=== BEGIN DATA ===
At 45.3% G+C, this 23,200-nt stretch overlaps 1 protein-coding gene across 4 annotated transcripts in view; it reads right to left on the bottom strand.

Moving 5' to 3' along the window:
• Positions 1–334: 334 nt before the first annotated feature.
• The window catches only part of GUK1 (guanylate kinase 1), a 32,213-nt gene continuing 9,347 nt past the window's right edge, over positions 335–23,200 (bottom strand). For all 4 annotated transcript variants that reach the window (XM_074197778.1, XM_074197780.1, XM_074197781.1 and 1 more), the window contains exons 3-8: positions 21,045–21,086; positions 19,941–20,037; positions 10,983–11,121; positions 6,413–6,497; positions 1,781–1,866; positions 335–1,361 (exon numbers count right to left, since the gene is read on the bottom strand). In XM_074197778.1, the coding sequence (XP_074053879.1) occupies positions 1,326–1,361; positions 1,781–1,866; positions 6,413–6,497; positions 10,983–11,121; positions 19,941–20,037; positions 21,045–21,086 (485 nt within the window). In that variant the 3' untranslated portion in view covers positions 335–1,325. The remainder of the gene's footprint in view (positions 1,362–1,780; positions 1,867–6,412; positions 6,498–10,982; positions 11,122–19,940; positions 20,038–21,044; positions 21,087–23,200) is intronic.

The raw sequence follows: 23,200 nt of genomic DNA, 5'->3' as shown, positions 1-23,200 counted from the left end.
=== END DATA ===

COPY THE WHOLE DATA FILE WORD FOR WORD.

At 45.3% G+C, this 23,200-nt stretch overlaps 1 protein-coding gene across 4 annotated transcripts in view; it reads right to left on the bottom strand.

Moving 5' to 3' along the window:
• Positions 1–334: 334 nt before the first annotated feature.
• The window catches only part of GUK1 (guanylate kinase 1), a 32,213-nt gene continuing 9,347 nt past the window's right edge, over positions 335–23,200 (bottom strand). For all 4 annotated transcript variants that reach the window (XM_074197778.1, XM_074197780.1, XM_074197781.1 and 1 more), the window contains exons 3-8: positions 21,045–21,086; positions 19,941–20,037; positions 10,983–11,121; positions 6,413–6,497; positions 1,781–1,866; positions 335–1,361 (exon numbers count right to left, since the gene is read on the bottom strand). In XM_074197778.1, the coding sequence (XP_074053879.1) occupies positions 1,326–1,361; positions 1,781–1,866; positions 6,413–6,497; positions 10,983–11,121; positions 19,941–20,037; positions 21,045–21,086 (485 nt within the window). In that variant the 3' untranslated portion in view covers positions 335–1,325. The remainder of the gene's footprint in view (positions 1,362–1,780; positions 1,867–6,412; positions 6,498–10,982; positions 11,122–19,940; positions 20,038–21,044; positions 21,087–23,200) is intronic.

The raw sequence follows: 23,200 nt of genomic DNA, 5'->3' as shown, positions 1-23,200 counted from the left end.